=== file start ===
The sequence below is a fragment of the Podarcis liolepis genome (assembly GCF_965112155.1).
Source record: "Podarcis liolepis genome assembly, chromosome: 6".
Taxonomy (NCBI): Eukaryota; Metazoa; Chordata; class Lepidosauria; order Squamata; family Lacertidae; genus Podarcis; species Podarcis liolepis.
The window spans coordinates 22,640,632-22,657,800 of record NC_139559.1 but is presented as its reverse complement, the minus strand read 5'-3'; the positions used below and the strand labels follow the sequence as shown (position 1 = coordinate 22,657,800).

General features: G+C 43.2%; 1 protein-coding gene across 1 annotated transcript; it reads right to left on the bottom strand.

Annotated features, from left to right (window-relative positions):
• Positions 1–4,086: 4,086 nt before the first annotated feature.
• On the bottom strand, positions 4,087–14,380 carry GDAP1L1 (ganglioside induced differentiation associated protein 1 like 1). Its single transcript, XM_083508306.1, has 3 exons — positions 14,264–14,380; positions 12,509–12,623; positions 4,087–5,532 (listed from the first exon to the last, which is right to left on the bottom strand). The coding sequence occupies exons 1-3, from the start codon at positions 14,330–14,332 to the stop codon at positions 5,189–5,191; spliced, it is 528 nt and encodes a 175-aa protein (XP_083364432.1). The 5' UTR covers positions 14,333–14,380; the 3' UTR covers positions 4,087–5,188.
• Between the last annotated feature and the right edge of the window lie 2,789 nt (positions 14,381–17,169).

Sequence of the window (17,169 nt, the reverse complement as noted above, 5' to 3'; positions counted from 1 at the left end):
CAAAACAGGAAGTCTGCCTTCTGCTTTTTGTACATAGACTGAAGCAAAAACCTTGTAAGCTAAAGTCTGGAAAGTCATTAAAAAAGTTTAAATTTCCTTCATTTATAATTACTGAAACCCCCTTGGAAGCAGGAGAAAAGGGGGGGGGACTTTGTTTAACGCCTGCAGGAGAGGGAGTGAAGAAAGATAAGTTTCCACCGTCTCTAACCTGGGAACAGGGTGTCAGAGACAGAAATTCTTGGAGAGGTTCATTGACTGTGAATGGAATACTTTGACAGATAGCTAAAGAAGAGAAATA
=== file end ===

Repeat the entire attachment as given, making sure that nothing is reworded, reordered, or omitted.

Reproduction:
The sequence below is a fragment of the Podarcis liolepis genome (assembly GCF_965112155.1).
Source record: "Podarcis liolepis genome assembly, chromosome: 6".
Taxonomy (NCBI): Eukaryota; Metazoa; Chordata; class Lepidosauria; order Squamata; family Lacertidae; genus Podarcis; species Podarcis liolepis.
The window spans coordinates 22,640,632-22,657,800 of record NC_139559.1 but is presented as its reverse complement, the minus strand read 5'-3'; the positions used below and the strand labels follow the sequence as shown (position 1 = coordinate 22,657,800).

General features: G+C 43.2%; 1 protein-coding gene across 1 annotated transcript; it reads right to left on the bottom strand.

Annotated features, from left to right (window-relative positions):
• Positions 1–4,086: 4,086 nt before the first annotated feature.
• On the bottom strand, positions 4,087–14,380 carry GDAP1L1 (ganglioside induced differentiation associated protein 1 like 1). Its single transcript, XM_083508306.1, has 3 exons — positions 14,264–14,380; positions 12,509–12,623; positions 4,087–5,532 (listed from the first exon to the last, which is right to left on the bottom strand). The coding sequence occupies exons 1-3, from the start codon at positions 14,330–14,332 to the stop codon at positions 5,189–5,191; spliced, it is 528 nt and encodes a 175-aa protein (XP_083364432.1). The 5' UTR covers positions 14,333–14,380; the 3' UTR covers positions 4,087–5,188.
• Between the last annotated feature and the right edge of the window lie 2,789 nt (positions 14,381–17,169).

Sequence of the window (17,169 nt, the reverse complement as noted above, 5' to 3'; positions counted from 1 at the left end):
CAAAACAGGAAGTCTGCCTTCTGCTTTTTGTACATAGACTGAAGCAAAAACCTTGTAAGCTAAAGTCTGGAAAGTCATTAAAAAAGTTTAAATTTCCTTCATTTATAATTACTGAAACCCCCTTGGAAGCAGGAGAAAAGGGGGGGGGACTTTGTTTAACGCCTGCAGGAGAGGGAGTGAAGAAAGATAAGTTTCCACCGTCTCTAACCTGGGAACAGGGTGTCAGAGACAGAAATTCTTGGAGAGGTTCATTGACTGTGAATGGAATACTTTGACAGATAGCTAAAGAAGAGAAATA